Like the vintage in neighboring Carneros, the 2010 Napa Valley vintage was below average in temperature.  The cool season allowed the fruit more time to ripen on the vine and according to Mondavi literature this intensified the flavors nicely.

The first thing to note with this wine is a nicely vibrant nose.  The nose is crisp with a slightly searing citric acidity.  There is a hint of ripe fruit lurking ever so slightly in the background.

The second thing to note is that the palate is quite different than the powerful nose would suggest.  The palate is wonderfully smooth and restrained, and balanced.  The oak is not over done, which I find to be the case with so many Napa Chardonnays.  The oak was more anecdotal, the main characteristic being a smooth creamy texture and a tropical fruit bouquet.

The fruit for this vintage actually came from Napa (41%), Carneros (39%) and 12% Sonoma.  The juice or 77% of it was fermented in 15% new French oak.  Thats where we get just a hint of the oak, or less than many producers integrate.

Suggested retail price on this wine is $20 with some retailers charging around $15.  This wine is a decent value at $20.  Like most of the Mondavi product line, you are buying name recognition and consistency, and this wine has both.

Weekly Wine Journal Rating: 90 points

*wine was provided as sample*

Sauvignon Blanc Shoot Out

Starborough | Washington Hills | Barefoot

Wine Blog

With Spring in full swing and summer just around the corner it’s time to start thinking about cool crisp and refreshing wines to quench our palates.  To this end I took a trip to my local grocery store’s wine department and somewhat randomly picked out a selection of Sauvignon Blanc to review for you

In picking the wines, I wanted to pick three wines, from different areas and at different price points, though staying under $15 as the Weekly Wine Journal’s budget is not as robust as you might think.

Starborough, 2011 Sauvignon Blanc, Marlborough New Zealand.

The nose on this wine has hints of lime and lemon grass, not an incredibly aromatic nose.  On the palate the lime like acidity really pops, giving the wine a refreshing perk.  The lemon grass that Sauv Blancs from Marlborough are well known for made an appearance in the mid palate, and was quite nicely balanced, not over powering.   I enjoyed the tart crispness of this wine, a good straightforward, refreshing wine wine for a hot summer day.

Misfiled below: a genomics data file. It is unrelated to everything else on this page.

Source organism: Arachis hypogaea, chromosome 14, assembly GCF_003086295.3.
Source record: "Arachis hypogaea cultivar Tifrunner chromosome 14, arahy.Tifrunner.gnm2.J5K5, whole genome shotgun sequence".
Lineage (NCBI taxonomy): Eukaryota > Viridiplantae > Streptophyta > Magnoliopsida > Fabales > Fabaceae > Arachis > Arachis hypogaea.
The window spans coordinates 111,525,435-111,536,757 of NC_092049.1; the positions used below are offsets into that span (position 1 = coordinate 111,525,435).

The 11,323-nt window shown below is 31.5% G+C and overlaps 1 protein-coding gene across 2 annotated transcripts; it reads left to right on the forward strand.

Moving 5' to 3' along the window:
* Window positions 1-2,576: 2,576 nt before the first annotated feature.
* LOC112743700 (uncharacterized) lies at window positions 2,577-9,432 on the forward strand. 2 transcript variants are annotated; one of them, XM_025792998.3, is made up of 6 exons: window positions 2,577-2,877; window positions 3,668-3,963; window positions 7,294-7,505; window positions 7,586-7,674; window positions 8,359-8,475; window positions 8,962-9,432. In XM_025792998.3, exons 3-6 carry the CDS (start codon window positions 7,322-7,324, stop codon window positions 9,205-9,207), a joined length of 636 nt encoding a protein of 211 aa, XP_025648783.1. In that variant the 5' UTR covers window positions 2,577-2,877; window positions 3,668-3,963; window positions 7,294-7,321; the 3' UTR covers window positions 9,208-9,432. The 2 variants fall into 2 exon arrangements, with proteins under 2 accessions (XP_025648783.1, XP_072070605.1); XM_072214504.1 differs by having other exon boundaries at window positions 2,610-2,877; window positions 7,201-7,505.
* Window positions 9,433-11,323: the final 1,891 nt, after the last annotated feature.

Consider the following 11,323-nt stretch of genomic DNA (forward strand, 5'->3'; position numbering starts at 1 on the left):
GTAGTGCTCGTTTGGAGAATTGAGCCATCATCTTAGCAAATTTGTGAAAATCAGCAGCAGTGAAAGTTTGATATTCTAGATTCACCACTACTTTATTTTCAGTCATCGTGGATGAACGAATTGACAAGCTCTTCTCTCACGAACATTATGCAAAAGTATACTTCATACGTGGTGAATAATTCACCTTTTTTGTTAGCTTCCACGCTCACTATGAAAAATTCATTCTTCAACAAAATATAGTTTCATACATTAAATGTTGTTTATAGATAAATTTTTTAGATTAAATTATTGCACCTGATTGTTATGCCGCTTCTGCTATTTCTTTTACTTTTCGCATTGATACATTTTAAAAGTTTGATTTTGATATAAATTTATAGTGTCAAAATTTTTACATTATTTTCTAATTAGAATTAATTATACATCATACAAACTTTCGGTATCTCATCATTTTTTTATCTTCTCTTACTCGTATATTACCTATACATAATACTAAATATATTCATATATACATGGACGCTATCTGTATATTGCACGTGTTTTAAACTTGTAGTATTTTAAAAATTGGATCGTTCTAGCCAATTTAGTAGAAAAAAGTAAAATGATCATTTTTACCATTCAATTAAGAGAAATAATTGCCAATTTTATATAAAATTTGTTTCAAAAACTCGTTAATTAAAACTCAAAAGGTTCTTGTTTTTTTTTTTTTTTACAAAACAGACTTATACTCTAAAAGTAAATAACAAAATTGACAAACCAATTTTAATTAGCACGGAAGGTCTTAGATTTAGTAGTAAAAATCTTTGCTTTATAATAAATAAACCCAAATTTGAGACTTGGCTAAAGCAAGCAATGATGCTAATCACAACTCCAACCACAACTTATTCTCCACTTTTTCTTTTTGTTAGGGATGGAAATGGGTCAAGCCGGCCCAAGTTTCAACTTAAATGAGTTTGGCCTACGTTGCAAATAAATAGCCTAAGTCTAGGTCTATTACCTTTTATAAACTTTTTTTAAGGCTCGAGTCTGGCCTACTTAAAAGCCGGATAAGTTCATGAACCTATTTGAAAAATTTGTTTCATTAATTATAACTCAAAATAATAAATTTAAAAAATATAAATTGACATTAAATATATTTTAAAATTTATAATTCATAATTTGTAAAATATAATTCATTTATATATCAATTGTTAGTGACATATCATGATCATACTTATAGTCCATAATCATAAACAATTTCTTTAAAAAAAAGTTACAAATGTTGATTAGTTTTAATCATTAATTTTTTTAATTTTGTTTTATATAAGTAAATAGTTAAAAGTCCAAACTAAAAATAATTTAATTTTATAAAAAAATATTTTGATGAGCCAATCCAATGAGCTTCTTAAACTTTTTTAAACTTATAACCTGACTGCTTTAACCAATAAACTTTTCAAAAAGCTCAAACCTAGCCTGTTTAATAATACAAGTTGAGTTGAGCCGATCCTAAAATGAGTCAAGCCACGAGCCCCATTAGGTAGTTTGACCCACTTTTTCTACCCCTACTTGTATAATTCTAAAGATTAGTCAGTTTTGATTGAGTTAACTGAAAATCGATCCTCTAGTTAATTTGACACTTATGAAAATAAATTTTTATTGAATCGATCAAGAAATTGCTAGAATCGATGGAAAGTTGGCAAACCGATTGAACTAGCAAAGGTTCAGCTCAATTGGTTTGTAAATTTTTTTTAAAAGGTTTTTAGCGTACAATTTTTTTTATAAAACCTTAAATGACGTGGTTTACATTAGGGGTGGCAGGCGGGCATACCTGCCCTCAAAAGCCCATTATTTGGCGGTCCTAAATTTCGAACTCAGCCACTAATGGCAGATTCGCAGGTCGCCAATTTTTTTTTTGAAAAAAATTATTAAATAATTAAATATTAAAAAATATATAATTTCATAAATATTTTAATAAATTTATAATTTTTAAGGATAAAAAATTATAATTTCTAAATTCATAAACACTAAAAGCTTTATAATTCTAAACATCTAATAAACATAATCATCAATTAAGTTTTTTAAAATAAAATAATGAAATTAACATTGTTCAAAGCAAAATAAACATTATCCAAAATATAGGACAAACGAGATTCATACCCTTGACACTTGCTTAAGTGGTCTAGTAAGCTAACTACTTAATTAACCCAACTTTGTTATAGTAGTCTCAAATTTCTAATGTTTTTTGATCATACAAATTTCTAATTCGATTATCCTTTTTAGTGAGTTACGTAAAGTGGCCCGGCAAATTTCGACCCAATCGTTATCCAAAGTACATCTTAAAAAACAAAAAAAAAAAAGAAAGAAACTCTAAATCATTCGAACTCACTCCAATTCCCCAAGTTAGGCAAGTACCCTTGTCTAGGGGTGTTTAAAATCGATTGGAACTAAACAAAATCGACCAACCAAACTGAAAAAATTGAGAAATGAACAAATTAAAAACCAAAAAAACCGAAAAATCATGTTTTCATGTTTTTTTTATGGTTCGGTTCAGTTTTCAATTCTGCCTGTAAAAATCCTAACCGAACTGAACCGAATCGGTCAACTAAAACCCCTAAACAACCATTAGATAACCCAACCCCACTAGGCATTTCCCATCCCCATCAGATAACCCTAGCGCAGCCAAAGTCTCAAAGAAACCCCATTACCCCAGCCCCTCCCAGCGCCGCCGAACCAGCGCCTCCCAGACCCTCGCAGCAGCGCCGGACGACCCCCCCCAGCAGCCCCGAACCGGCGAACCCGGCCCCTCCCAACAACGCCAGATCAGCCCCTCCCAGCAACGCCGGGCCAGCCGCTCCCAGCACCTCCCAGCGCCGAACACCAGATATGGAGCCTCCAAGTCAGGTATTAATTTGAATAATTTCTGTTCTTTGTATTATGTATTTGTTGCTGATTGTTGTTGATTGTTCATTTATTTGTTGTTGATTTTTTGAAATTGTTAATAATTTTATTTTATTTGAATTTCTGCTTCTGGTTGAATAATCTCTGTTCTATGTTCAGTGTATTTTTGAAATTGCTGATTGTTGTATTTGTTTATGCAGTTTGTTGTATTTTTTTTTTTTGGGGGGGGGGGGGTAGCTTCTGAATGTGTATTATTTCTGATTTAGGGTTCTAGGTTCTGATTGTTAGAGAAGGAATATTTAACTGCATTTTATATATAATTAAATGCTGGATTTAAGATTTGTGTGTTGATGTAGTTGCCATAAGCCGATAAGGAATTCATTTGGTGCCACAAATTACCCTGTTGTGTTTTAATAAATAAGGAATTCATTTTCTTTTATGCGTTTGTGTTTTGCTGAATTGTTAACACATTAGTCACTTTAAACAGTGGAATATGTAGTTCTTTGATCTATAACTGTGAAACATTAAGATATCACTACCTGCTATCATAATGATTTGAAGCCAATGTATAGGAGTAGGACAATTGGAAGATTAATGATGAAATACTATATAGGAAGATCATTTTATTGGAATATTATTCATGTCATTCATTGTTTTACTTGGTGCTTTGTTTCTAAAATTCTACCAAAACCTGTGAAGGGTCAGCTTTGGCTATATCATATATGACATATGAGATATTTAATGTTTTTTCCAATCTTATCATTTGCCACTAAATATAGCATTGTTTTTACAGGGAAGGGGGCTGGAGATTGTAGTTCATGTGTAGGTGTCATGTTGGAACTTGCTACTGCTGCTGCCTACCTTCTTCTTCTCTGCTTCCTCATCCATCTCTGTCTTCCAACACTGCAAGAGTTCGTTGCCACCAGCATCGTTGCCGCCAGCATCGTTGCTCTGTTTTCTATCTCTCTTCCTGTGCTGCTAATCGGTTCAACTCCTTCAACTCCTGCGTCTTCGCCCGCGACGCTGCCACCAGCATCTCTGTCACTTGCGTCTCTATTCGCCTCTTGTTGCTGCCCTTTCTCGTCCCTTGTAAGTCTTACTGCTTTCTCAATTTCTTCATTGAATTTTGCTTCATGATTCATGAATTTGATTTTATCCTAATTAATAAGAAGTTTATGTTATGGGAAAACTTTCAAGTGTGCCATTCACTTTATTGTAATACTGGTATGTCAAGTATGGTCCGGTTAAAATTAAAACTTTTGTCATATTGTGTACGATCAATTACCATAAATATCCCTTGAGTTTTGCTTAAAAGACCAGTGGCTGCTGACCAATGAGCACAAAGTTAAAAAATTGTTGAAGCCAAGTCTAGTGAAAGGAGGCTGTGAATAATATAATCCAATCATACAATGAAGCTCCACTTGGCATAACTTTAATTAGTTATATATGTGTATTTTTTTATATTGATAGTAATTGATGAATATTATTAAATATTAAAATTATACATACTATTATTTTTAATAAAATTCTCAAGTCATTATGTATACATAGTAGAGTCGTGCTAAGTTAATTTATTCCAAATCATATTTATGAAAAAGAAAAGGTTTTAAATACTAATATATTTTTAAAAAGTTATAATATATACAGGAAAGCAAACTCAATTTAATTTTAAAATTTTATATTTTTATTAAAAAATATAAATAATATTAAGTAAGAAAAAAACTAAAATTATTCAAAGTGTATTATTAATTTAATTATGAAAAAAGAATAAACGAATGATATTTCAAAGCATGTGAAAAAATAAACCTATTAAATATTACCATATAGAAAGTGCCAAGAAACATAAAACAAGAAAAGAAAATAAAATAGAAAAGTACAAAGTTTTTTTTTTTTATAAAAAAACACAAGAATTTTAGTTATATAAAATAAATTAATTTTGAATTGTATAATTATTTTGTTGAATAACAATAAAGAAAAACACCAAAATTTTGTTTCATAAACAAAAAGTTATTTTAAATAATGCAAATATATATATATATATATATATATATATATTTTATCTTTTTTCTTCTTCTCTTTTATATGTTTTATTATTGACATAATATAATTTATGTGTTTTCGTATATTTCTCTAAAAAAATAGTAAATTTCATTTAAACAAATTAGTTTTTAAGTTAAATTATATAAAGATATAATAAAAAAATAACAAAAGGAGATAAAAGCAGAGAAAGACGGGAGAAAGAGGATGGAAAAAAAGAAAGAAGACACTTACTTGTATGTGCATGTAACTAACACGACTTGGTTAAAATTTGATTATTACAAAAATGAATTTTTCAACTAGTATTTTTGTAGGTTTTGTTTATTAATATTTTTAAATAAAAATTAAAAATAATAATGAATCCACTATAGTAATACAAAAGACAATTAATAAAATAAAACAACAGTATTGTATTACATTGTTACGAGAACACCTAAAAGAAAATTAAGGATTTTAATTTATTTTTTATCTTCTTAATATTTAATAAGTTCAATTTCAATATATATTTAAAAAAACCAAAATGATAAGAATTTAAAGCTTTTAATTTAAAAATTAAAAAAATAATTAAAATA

Price: $11.99 | Alcohol 13% | 89 points Weekly Wine Journal

Washington Hills, 2010 Sauvignon Blanc, Washington State

This wine really surprised me right away.  The nose is amazing.  Big aromatics.  Ripe Melon intermingled with the interesting perfume of Lychee.  The palate features tropical fruits balanced with just enough acidity to keep it from being flabby.  This wine was my favorite of the group

Price $10.99 | Alcohol 13.8% | 93 points Weekly Wine Journal

Barefoot, Sauvignon Blanc, California.

Over the years many people have told me how much they have enjoyed the Barefoot wines.  They assured me they weren’t that bad.  So I decided I would give them a try.  Unfortunately they were all wrong. I found it difficult to detect a nose on this wine.  The palate was one dimensional.  It really just tasted like watered down kids apple juice, with an unpleasant hint of alcohol.

Price $ 5.99 | Alcohol % ? | 78 points Weekly Wine Journal

There you have it folks, 2 wines to enjoy and one to avoid.  Have you tried any of these wines? What kinds of wines do you enjoy when the weather heats up?

Wine Review | Robert Foley Vineyards | 2007 Petite Sirah, Napa

wine blog

2007 Robert Foley Petite Sirah

Robert Foley is  well known for his critically acclaimed Claret, a Bordeaux style red wine. Robert Foley’s Claret has received 94+ points every year since 2001 from both The Wine Advocate and Wine Spectator.  At $110 a bottle most people will find this too steep a price to pay for perfection.  Luckily Robert Foley does make other varietals, which are equally perfect and less than half the price.

The 2007 Petite Sirah from Napa Valley is one such wine.  At roughly $60 retail this wine can be enjoyed by a slightly bigger group of “wine enthusiasts”.

I say “wine enthusiasts” because this is a serious wine. By serious I mean powerful, full bodied, rich, opulent and dark.  This wine is a tannic monster with a minimum of 20 years aging potential.  Don’t let the word tannic fool you though, it’s not an overly acidic wine, in fact it is exceptionally smooth and supple.